Jay Gatsby gets most of his wealth from his illegal business in liquor smuggling. This book is set during the Prohibition era in the United States (1919-1933). During this time, it was illegal to produce, transport, or sell alcoholic beverages. Because of this, and because people still wanted to drink, there was a huge black market for alcohol.
In real life, many bootleggers got rich off of this illegal trade. In the book, Gatsby gets rich in this same fashion. You can get confirmation of this, for example, in Chapter 7. Tom accuses Gatsby and Wolfsheim of having been bootleggers and Gatsby does not deny it.
He and this Wolfsheim bought up a lot of side-street drug-stores here and in Chicago and sold grain alcohol over the counter. That’s one of his little stunts. I picked him for a bootlegger the first time I saw him, and I wasn’t far wrong.”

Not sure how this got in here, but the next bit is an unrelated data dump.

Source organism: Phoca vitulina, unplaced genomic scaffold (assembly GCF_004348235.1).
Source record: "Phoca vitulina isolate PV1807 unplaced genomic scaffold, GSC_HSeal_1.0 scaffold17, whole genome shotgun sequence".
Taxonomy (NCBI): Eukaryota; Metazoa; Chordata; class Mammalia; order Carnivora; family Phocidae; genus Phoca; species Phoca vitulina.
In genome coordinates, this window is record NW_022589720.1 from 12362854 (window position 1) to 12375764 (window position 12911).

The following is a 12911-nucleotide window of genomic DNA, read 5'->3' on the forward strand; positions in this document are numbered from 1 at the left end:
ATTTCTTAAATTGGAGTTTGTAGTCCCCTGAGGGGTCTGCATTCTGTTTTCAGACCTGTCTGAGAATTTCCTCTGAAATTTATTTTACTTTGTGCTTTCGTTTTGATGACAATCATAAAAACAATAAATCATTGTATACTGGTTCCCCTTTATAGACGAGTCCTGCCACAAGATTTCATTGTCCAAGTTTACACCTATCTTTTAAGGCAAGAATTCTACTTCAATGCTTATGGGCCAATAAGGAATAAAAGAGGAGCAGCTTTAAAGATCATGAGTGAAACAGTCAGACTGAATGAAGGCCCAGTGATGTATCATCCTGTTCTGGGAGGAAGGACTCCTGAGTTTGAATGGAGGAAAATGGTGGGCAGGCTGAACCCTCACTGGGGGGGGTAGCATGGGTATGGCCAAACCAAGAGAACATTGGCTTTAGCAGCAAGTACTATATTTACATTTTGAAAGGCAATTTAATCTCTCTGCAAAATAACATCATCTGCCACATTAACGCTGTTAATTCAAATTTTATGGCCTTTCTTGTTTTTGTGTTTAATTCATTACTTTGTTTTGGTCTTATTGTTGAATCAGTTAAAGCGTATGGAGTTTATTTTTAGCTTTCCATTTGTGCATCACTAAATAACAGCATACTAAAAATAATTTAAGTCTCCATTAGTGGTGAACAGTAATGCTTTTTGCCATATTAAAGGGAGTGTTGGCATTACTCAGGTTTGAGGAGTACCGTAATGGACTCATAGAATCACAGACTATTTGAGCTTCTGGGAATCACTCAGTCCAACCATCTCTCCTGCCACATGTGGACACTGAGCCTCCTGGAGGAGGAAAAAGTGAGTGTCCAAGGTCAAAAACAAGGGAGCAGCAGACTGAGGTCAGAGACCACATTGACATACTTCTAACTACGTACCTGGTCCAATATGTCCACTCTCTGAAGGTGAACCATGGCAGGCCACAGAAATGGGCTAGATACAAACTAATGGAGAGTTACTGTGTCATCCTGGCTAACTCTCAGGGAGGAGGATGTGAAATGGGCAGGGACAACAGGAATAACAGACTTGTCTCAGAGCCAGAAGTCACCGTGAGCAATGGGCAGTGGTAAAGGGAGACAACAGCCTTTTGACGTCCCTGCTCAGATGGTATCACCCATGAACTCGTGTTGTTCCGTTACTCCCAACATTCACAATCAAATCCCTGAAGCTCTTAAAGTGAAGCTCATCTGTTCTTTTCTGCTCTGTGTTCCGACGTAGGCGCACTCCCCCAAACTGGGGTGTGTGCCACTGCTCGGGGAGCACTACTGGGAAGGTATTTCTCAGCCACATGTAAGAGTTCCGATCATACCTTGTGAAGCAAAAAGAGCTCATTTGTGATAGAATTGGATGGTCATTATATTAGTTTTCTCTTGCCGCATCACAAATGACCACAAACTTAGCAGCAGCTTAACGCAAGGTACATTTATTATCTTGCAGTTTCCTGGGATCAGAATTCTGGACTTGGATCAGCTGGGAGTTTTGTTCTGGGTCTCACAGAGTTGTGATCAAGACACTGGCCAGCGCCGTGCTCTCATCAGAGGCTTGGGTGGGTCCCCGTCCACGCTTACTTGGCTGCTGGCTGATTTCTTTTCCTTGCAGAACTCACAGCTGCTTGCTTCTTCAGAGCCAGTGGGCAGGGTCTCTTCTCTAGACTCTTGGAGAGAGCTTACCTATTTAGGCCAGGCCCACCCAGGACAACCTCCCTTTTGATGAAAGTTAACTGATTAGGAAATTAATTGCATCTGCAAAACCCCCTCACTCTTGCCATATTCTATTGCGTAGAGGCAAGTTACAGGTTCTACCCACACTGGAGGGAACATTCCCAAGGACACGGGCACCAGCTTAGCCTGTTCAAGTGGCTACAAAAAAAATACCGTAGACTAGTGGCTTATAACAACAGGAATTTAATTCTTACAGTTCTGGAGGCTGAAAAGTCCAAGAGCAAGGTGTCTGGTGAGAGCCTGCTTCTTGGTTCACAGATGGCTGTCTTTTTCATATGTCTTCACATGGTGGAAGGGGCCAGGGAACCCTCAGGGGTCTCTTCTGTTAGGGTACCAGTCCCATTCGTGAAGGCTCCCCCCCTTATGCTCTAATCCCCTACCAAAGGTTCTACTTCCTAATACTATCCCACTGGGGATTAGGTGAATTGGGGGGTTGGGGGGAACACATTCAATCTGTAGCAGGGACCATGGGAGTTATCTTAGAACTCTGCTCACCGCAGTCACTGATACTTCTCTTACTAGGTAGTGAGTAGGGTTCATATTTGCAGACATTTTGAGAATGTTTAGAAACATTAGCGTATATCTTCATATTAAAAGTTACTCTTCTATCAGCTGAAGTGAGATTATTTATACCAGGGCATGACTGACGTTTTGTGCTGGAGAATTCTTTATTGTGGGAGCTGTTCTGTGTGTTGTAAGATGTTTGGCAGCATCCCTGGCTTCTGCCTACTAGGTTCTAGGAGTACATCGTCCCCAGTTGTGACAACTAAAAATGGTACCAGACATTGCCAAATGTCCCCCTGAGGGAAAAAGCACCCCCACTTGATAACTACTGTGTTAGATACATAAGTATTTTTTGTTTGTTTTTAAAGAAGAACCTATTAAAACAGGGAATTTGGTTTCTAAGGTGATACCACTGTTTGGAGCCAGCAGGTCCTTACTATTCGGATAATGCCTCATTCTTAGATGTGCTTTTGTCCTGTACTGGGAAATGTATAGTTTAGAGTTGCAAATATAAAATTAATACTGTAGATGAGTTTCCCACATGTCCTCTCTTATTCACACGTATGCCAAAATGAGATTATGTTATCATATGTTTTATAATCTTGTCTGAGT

As was mentioned in the previous post, Jay Gatsby earns his fortune through the illegal sale and distribution of liquor. The Prohibition Act of 1919 banned the production, importation, and distribution of alcohol in the United States. The Prohibition Era lasted until 1933, and many Americans illegally purchased their alcohol from bootleggers. In the novel The Great Gatsby, Jay Gatsby hides the fact that he is a wealthy bootlegger. In Chapter 4, Nick Carraway hears the rumor that Gatsby made his fortune bootlegging. Throughout the novel, Nick is introduced to Mr. Wolfshiem, Gatsby's shady business partner, and Gatsby even offers Nick an opportunity to join his "business." In Chapter 7, Tom Buchanan confronts Gatsby about his illegal bootlegging business in front of Daisy. Tom even mentions that Walter Chase could also have Gatsby indicted on illegal gambling laws, and Gatsby denies Tom's allegations. However, Daisy believes her husband and realizes that being with Jay Gatsby is too risky. In Daisy's mind, it is only a matter of time before Gatsby goes to jail.